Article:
Although immune-related side effects may bring a series of problems during immunotherapy, the occurrence of side effects is also associated with good therapeutic responses in some patients. Recently, several studies have shown that irAEs are associated with better therapeutic effects when PD-1 antibody is used in patients with melanoma and non-small cell lung cancer (NSCLC) and is particularly the presence of thyroid, and other endocrine-related irAE tends to predict the better therapeutic efficacy of immunotherapy. Autoantibodies may play an important role in the emergence of irAEs and clinical benefits. The study suggests that preexisting autoantibodies may be associated with the development of irAEs and clinical benefits. The presence of autoantibodies is a marker of therapeutic efficacy during treatment, particularly anti-thyroid antibodies (10,11).

In the future, several questions need to be clarified about the adverse effects of immunotherapy: (I) currently, few studies research on the characteristics of local immune status changes in organs involved irAEs. The relationship of changes between the local immune environment in normal tissues and the immune microenvironment in tumors remains unclear. (II) There are still no effective means to predict the time and severity of adverse reactions in immunotherapy. Early biomarker screening is of great significance in predicting the occurrence of grade 3–4 irAE and intervention at an early stage. (III) Now organs have certain specificity, which affected by adverse events of different PD-1/PD-L1 agents in the treatment of different tumor species, and the mechanism is not completely clear. So, understanding the time and space distribution of side effects of different drugs has guiding significance for drug selection and adjustment. (IV) Due to the unique mechanism of immunotherapy, about 10% of patients may appear pseudoprogression, however, to determine whether progress needs to wait for re-evaluation. Currently, there is no effective tool to distinguish the differences between hyperprogression for the first time. The appearance of irAE and the dynamic changes of the autoantibodies could be potential monitoring indicators.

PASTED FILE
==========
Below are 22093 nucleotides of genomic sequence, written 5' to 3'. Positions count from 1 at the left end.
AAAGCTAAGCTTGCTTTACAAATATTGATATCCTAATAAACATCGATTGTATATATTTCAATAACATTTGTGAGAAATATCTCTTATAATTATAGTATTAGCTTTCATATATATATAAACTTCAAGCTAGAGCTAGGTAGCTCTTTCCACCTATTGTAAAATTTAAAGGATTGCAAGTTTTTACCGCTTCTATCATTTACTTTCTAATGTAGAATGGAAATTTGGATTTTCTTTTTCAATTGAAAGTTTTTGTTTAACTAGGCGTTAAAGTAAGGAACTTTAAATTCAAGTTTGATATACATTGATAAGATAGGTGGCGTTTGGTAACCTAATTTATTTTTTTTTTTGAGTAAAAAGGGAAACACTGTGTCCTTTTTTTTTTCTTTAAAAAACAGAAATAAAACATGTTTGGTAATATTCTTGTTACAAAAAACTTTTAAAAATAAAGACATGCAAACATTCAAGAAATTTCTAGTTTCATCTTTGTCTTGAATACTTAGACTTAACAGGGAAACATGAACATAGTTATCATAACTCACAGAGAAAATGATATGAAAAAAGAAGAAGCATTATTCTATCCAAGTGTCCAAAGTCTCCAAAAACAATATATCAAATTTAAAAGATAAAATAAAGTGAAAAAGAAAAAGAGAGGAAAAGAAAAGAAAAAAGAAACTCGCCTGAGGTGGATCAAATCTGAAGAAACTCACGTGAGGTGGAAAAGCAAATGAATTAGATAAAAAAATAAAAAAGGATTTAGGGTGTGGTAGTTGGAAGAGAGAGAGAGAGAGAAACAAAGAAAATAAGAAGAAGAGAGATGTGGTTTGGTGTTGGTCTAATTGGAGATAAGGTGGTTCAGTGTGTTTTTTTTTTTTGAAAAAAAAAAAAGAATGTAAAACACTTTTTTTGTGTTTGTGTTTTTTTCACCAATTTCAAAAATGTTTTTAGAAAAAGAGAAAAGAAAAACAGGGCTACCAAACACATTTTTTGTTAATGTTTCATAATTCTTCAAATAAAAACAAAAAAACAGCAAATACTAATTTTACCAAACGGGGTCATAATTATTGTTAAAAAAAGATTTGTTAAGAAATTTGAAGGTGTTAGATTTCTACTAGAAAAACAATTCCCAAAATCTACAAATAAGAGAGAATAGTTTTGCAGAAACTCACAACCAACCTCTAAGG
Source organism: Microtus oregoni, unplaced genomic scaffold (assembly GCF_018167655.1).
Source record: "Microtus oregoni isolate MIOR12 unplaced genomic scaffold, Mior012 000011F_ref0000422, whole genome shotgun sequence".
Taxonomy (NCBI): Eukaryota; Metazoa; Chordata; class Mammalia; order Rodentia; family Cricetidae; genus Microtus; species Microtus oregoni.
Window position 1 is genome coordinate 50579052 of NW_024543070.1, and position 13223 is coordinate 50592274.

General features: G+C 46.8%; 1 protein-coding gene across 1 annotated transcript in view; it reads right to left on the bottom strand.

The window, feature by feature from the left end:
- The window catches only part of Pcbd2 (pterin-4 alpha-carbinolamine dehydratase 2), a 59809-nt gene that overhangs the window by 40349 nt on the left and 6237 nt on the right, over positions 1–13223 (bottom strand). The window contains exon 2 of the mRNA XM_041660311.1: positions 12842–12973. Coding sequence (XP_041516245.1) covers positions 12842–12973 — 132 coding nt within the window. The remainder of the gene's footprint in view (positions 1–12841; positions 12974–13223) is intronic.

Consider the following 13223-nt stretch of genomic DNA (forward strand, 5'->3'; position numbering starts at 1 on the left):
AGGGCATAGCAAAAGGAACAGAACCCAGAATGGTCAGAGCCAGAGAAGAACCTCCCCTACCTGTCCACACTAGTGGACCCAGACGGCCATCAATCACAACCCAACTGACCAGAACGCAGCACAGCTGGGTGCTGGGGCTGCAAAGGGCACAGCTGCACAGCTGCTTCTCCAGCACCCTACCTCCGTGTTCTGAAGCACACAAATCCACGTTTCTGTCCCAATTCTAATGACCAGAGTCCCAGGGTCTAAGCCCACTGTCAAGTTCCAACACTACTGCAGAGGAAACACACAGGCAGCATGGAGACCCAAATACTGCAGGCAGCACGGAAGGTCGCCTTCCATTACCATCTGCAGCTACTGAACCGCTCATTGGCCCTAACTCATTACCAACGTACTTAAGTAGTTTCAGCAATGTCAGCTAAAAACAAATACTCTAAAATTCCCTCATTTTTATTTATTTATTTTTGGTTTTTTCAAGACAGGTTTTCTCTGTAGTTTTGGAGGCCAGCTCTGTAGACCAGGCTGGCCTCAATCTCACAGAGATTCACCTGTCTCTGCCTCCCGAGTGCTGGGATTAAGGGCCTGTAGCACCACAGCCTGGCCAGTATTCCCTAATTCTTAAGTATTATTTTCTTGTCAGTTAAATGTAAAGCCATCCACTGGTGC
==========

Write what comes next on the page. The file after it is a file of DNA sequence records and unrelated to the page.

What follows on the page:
Funding: None.


Conflicts of Interest: HZ serves as an unpaid editorial board member of Hepatobiliary Surgery and Nutrition. The other author has no conflicts of interest to declare.

Ethical Statement: The authors are accountable for all aspects of the work in ensuring that questions related to the accuracy or integrity of any part of the work are appropriately investigated and resolved.

Open Access Statement: This is an Open Access article distributed in accordance with the Creative Commons Attribution-NonCommercial-NoDerivs 4.0 International License (CC BY-NC-ND 4.0), which permits the non-commercial replication and distribution of the article with the strict proviso that no changes or edits are made and the original work is properly cited (including links to both the formal publication through the relevant DOI and the license). See:


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Cite this article as: Zhang L, Zhao H. Focus on immune-related adverse events (irAEs) in immunotherapy of hepatobiliary malignancies. Hepatobiliary Surg Nutr 2020;9(3):348-349. doi: 10.21037/hbsn.2019.10.25